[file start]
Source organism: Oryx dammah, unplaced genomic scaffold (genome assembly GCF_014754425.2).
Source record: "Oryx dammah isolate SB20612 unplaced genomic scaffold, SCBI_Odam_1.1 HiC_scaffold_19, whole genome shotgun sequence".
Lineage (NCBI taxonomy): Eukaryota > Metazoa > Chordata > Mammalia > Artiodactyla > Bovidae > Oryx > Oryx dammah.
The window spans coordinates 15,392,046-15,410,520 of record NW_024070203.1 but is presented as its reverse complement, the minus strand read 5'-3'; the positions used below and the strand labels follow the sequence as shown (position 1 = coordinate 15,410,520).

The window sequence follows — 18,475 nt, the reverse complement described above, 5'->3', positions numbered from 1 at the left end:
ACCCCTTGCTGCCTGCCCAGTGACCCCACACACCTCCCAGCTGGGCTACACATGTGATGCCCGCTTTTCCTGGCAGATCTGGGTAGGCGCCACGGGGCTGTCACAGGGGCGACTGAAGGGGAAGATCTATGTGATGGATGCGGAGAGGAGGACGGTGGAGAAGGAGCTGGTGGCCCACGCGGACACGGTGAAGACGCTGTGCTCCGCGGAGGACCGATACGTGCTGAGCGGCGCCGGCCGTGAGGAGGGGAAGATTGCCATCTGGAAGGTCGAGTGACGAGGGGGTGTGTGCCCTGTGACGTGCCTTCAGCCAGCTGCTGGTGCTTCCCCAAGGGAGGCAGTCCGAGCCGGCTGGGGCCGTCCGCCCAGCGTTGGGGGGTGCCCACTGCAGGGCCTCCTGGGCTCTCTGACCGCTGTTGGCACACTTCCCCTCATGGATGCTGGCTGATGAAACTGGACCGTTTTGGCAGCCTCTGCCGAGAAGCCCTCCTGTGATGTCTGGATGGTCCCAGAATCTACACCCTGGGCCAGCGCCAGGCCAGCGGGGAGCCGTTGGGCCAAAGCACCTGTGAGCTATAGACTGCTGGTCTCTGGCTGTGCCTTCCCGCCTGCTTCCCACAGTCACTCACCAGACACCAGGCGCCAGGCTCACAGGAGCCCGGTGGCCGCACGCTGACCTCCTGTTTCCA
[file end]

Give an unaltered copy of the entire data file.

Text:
Source organism: Oryx dammah, unplaced genomic scaffold (genome assembly GCF_014754425.2).
Source record: "Oryx dammah isolate SB20612 unplaced genomic scaffold, SCBI_Odam_1.1 HiC_scaffold_19, whole genome shotgun sequence".
Lineage (NCBI taxonomy): Eukaryota > Metazoa > Chordata > Mammalia > Artiodactyla > Bovidae > Oryx > Oryx dammah.
The window spans coordinates 15,392,046-15,410,520 of record NW_024070203.1 but is presented as its reverse complement, the minus strand read 5'-3'; the positions used below and the strand labels follow the sequence as shown (position 1 = coordinate 15,410,520).

The window sequence follows — 18,475 nt, the reverse complement described above, 5'->3', positions numbered from 1 at the left end:
ACCCCTTGCTGCCTGCCCAGTGACCCCACACACCTCCCAGCTGGGCTACACATGTGATGCCCGCTTTTCCTGGCAGATCTGGGTAGGCGCCACGGGGCTGTCACAGGGGCGACTGAAGGGGAAGATCTATGTGATGGATGCGGAGAGGAGGACGGTGGAGAAGGAGCTGGTGGCCCACGCGGACACGGTGAAGACGCTGTGCTCCGCGGAGGACCGATACGTGCTGAGCGGCGCCGGCCGTGAGGAGGGGAAGATTGCCATCTGGAAGGTCGAGTGACGAGGGGGTGTGTGCCCTGTGACGTGCCTTCAGCCAGCTGCTGGTGCTTCCCCAAGGGAGGCAGTCCGAGCCGGCTGGGGCCGTCCGCCCAGCGTTGGGGGGTGCCCACTGCAGGGCCTCCTGGGCTCTCTGACCGCTGTTGGCACACTTCCCCTCATGGATGCTGGCTGATGAAACTGGACCGTTTTGGCAGCCTCTGCCGAGAAGCCCTCCTGTGATGTCTGGATGGTCCCAGAATCTACACCCTGGGCCAGCGCCAGGCCAGCGGGGAGCCGTTGGGCCAAAGCACCTGTGAGCTATAGACTGCTGGTCTCTGGCTGTGCCTTCCCGCCTGCTTCCCACAGTCACTCACCAGACACCAGGCGCCAGGCTCACAGGAGCCCGGTGGCCGCACGCTGACCTCCTGTTTCCA